Finally, one question readers may have is whether those bid “notches” at the start of each half hour, with less volume offered at low prices and more at very high levels – which effectively drove the price spikes – were achieved via explicit rebids moving volume from low to high prices – which might look like a very obvious “gaming” strategy?

The answer is largely “no”, since prior to the volatility outbreak, bids for these peakers were as follows (shown as at 10am):


In other words the underlying setup of the peakers’ bids for the whole day was to have most volume offered at high prices. Looking in detail at the rebids made (eg by using ez2view’s Bids and Offers tool) it turns out that most of the relevant rebids moved volumes around for the current half hour settlement period, and left the distribution of volumes for future settlement periods unchanged until and unless there was a five minute price spike prompting a “dive for volume”.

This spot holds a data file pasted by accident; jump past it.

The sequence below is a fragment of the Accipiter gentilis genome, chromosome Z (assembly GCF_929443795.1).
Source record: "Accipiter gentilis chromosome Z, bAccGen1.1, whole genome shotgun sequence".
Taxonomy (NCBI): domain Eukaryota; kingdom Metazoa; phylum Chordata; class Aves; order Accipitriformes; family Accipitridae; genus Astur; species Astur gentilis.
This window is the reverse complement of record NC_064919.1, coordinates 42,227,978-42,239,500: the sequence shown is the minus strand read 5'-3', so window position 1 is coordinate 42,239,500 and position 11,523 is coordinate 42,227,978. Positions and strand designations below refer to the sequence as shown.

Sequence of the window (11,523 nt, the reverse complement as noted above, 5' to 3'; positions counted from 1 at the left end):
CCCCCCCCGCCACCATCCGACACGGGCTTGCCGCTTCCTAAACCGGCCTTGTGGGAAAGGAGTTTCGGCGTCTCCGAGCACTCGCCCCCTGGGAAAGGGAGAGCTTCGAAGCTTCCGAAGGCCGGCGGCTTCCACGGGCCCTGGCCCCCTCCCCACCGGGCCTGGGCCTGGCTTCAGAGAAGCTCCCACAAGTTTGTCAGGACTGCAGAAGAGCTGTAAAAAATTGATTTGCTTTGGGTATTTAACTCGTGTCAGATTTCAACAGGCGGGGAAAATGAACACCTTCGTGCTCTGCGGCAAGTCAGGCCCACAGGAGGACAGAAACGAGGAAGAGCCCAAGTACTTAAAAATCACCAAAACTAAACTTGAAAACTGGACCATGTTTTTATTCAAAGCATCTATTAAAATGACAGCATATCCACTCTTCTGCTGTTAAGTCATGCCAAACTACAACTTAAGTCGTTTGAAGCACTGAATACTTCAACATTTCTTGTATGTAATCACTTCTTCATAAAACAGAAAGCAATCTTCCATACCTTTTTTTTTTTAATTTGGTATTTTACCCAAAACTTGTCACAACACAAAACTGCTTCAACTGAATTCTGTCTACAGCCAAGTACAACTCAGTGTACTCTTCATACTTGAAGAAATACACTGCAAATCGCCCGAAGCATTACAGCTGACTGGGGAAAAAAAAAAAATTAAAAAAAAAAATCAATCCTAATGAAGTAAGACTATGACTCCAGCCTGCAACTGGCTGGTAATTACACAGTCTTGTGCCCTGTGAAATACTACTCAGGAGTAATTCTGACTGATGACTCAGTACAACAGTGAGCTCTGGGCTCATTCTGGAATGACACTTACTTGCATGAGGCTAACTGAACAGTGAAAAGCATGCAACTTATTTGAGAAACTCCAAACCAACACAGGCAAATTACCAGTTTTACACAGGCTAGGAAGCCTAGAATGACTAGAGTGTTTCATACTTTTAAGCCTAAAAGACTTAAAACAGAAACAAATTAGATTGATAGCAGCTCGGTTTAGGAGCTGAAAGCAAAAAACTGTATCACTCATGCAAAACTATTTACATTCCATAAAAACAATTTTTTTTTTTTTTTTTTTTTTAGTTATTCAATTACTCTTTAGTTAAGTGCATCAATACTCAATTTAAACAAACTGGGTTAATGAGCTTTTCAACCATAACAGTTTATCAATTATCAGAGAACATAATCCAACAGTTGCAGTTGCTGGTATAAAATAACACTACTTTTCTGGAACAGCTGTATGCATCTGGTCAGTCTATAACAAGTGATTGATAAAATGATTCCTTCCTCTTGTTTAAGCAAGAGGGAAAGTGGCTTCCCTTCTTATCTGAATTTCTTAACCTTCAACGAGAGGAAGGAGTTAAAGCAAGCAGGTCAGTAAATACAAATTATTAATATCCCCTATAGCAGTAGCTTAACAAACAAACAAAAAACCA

This would be a fairly normal bid setup for such plant on a moderate demand day, the difference on Tuesday being that tight import restrictions due the Victorian transmission outage and possibly the lull in wind generation came together to promote the chance of volatile prices.

About our Guest Author

Allan O'Neil Allan O’Neil has worked in Australia’s wholesale energy markets since their creation in the mid-1990’s, in trading, risk management, forecasting and analytical roles with major NEM electricity and gas retail and generation companies. He is now an independent energy markets consultant, working with clients on projects across a spectrum of wholesale, retail, electricity and gas issues.You can view Allan’s LinkedIn profile here.

Allan will be regularly reviewing market events here on WattClarity. Allan has also begun providing an on-site educational service covering how spot prices are set in the NEM, and other important aspects of the physical electricity market – further details here.